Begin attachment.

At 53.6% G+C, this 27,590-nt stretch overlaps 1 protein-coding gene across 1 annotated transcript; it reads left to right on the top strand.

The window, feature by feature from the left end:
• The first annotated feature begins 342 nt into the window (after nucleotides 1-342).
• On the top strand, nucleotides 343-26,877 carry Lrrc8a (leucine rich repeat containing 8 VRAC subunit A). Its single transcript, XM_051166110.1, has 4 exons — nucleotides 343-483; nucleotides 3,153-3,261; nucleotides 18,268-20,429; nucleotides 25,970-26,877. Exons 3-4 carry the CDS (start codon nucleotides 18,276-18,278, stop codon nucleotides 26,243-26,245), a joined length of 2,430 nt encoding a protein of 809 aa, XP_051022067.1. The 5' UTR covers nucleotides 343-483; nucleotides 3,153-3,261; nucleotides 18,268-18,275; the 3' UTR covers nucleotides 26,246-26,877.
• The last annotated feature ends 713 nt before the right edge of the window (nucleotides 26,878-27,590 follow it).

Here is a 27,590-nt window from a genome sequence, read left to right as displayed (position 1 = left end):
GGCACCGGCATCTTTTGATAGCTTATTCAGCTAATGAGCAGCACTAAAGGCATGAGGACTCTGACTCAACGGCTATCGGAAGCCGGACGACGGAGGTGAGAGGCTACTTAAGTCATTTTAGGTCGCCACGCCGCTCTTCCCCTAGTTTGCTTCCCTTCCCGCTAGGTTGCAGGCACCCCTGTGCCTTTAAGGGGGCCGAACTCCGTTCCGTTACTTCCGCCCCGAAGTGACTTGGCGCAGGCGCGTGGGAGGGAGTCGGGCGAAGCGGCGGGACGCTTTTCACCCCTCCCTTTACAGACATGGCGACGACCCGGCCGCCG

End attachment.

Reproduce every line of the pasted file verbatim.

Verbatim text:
At 53.6% G+C, this 27,590-nt stretch overlaps 1 protein-coding gene across 1 annotated transcript; it reads left to right on the top strand.

The window, feature by feature from the left end:
• The first annotated feature begins 342 nt into the window (after nucleotides 1-342).
• On the top strand, nucleotides 343-26,877 carry Lrrc8a (leucine rich repeat containing 8 VRAC subunit A). Its single transcript, XM_051166110.1, has 4 exons — nucleotides 343-483; nucleotides 3,153-3,261; nucleotides 18,268-20,429; nucleotides 25,970-26,877. Exons 3-4 carry the CDS (start codon nucleotides 18,276-18,278, stop codon nucleotides 26,243-26,245), a joined length of 2,430 nt encoding a protein of 809 aa, XP_051022067.1. The 5' UTR covers nucleotides 343-483; nucleotides 3,153-3,261; nucleotides 18,268-18,275; the 3' UTR covers nucleotides 26,246-26,877.
• The last annotated feature ends 713 nt before the right edge of the window (nucleotides 26,878-27,590 follow it).

Here is a 27,590-nt window from a genome sequence, read left to right as displayed (position 1 = left end):
GGCACCGGCATCTTTTGATAGCTTATTCAGCTAATGAGCAGCACTAAAGGCATGAGGACTCTGACTCAACGGCTATCGGAAGCCGGACGACGGAGGTGAGAGGCTACTTAAGTCATTTTAGGTCGCCACGCCGCTCTTCCCCTAGTTTGCTTCCCTTCCCGCTAGGTTGCAGGCACCCCTGTGCCTTTAAGGGGGCCGAACTCCGTTCCGTTACTTCCGCCCCGAAGTGACTTGGCGCAGGCGCGTGGGAGGGAGTCGGGCGAAGCGGCGGGACGCTTTTCACCCCTCCCTTTACAGACATGGCGACGACCCGGCCGCCG